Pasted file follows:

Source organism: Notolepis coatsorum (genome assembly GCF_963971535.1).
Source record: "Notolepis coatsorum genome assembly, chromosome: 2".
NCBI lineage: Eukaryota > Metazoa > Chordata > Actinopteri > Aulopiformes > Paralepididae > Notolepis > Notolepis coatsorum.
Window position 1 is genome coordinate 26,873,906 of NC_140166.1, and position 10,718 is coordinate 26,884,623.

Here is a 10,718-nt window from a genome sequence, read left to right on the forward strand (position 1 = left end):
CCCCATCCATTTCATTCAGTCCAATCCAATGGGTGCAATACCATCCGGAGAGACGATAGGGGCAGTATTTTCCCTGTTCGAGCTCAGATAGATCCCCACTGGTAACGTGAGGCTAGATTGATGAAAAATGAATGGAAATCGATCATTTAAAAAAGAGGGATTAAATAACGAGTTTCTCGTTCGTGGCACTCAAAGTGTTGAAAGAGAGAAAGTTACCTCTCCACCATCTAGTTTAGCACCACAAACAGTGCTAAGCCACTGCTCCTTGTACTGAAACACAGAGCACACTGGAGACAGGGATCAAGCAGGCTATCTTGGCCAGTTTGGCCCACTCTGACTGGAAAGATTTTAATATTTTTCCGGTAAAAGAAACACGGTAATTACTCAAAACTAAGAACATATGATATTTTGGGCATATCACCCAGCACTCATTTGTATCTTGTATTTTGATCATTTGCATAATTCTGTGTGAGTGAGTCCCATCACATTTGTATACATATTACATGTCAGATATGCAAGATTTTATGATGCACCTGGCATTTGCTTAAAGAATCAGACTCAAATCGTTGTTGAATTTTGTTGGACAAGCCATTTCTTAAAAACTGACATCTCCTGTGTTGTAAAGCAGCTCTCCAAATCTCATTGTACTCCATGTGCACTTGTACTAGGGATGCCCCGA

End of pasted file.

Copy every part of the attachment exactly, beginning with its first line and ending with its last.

Source organism: Notolepis coatsorum (genome assembly GCF_963971535.1).
Source record: "Notolepis coatsorum genome assembly, chromosome: 2".
NCBI lineage: Eukaryota > Metazoa > Chordata > Actinopteri > Aulopiformes > Paralepididae > Notolepis > Notolepis coatsorum.
Window position 1 is genome coordinate 26,873,906 of NC_140166.1, and position 10,718 is coordinate 26,884,623.

Here is a 10,718-nt window from a genome sequence, read left to right on the forward strand (position 1 = left end):
CCCCATCCATTTCATTCAGTCCAATCCAATGGGTGCAATACCATCCGGAGAGACGATAGGGGCAGTATTTTCCCTGTTCGAGCTCAGATAGATCCCCACTGGTAACGTGAGGCTAGATTGATGAAAAATGAATGGAAATCGATCATTTAAAAAAGAGGGATTAAATAACGAGTTTCTCGTTCGTGGCACTCAAAGTGTTGAAAGAGAGAAAGTTACCTCTCCACCATCTAGTTTAGCACCACAAACAGTGCTAAGCCACTGCTCCTTGTACTGAAACACAGAGCACACTGGAGACAGGGATCAAGCAGGCTATCTTGGCCAGTTTGGCCCACTCTGACTGGAAAGATTTTAATATTTTTCCGGTAAAAGAAACACGGTAATTACTCAAAACTAAGAACATATGATATTTTGGGCATATCACCCAGCACTCATTTGTATCTTGTATTTTGATCATTTGCATAATTCTGTGTGAGTGAGTCCCATCACATTTGTATACATATTACATGTCAGATATGCAAGATTTTATGATGCACCTGGCATTTGCTTAAAGAATCAGACTCAAATCGTTGTTGAATTTTGTTGGACAAGCCATTTCTTAAAAACTGACATCTCCTGTGTTGTAAAGCAGCTCTCCAAATCTCATTGTACTCCATGTGCACTTGTACTAGGGATGCCCCGA